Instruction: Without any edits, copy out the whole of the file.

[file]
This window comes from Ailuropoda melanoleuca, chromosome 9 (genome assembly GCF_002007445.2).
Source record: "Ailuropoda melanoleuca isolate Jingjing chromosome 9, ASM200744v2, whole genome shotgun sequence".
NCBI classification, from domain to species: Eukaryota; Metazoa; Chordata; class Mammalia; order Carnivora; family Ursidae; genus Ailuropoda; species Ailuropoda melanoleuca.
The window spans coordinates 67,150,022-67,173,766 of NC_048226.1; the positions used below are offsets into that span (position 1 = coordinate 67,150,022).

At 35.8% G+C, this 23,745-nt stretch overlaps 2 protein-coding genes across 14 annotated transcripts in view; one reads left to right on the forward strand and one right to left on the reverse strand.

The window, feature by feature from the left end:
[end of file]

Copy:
This window comes from Ailuropoda melanoleuca, chromosome 9 (genome assembly GCF_002007445.2).
Source record: "Ailuropoda melanoleuca isolate Jingjing chromosome 9, ASM200744v2, whole genome shotgun sequence".
NCBI classification, from domain to species: Eukaryota; Metazoa; Chordata; class Mammalia; order Carnivora; family Ursidae; genus Ailuropoda; species Ailuropoda melanoleuca.
The window spans coordinates 67,150,022-67,173,766 of NC_048226.1; the positions used below are offsets into that span (position 1 = coordinate 67,150,022).

At 35.8% G+C, this 23,745-nt stretch overlaps 2 protein-coding genes across 14 annotated transcripts in view; one reads left to right on the forward strand and one right to left on the reverse strand.

The window, feature by feature from the left end: